Updated January 16, 2021
with revised scores that now nest Xiphias, the swordfish, between Bavarichthys and Anguilla, the European eel. This is a novel hypothesis of interrelationships supported by skull shape and details, lack of ribs (in eels and swordfish) and a lack of pelvic fins in these two taxa. Traditionally these three taxa nest with other taxa. This clade is close to the anchovy clade in the LRT.
Today the extant topminnow,
Fundulus (Figs. 1), nests in ‘the Right Side’ of the Osteichyes, the clade that includes only ray fins (Fig. 2). The more taxa, the better cladodgram. Earlier errors are here corrected by the addition of taxa and data, some of which provide views not available earlier. Such work is still rewarding.
Adding characters would never have resolved this issue.
Only adding taxa can do so, contra what so many PhDs say. Not sure why. It didn’t make sense in 2012 and it still doesn’t make sense in 2020. More characters are not needed. More taxa smooth out all the rough edges, illustrating the microevolution that ultimately creates macroevolution.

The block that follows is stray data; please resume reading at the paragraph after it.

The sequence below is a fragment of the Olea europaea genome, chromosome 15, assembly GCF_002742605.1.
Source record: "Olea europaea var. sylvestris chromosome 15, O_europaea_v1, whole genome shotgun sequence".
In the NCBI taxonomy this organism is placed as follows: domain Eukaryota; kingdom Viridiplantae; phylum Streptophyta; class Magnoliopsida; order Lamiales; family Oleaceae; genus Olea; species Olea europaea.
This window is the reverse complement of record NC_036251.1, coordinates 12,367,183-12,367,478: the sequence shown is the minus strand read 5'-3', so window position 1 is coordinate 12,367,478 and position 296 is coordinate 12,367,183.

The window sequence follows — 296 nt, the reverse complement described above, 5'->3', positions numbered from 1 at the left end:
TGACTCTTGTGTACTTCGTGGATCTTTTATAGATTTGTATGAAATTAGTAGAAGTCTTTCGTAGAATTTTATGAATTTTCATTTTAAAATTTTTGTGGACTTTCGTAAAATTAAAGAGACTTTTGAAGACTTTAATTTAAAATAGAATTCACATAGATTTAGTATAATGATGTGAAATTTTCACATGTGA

An overlooked European eel ancestor,
Bavarichthys (Arratia and Tischliner 2010; Late Jurassic) is here identified.
(Arratia and Tischlinger 2020; Late Jurassic) was originally considered a member of the “Crossognathiforms with a large head about 30% in standard length and a characteristically elongate snout, more than 25% in head length.“ In the LRT it nests between the extant anchovy, Elops and the extant European eel, Anguilla.
(Johnson et al. 2011; 18cm; Fig. 7) is a newly discovered ‘living fossil” transitional taxon from Bavarichthys to Anguilla. Distinct from eels, Protanguilla has gill rakers, fewer than 90 vertebrae, pterotic does not approach anterior margin of pterosphenoid, and the latter bone participates in the posterior margin of the orbit. Eels are traditionally associate with Elops. These new taxa fill in the gaps.
The nesting of Bavarichthys
basal to Protanguilla and Anguilla appears to be a novel hypothesis of interrelationships. Let me know if there is an earlier citation so I can promote it.
Arratia G and Tischlinger H 2010. The first record of Late Jurassic crossognathiform fishes from Europe and their phylogenetic importance for teleostean phylogeny. Fossil Record 13(2):317-341.
Johnson GD, Ida H, Sakaue J, Sado T, Asahida T and Miya M 2012. A ‘living fossil’ eel (Anguilliformes: Protanguillidae, fam nov) from an undersea cave in Palau. Proceedings of the Royal Society. (in press): 934–943. doi:10.1098/rspb.2011.1289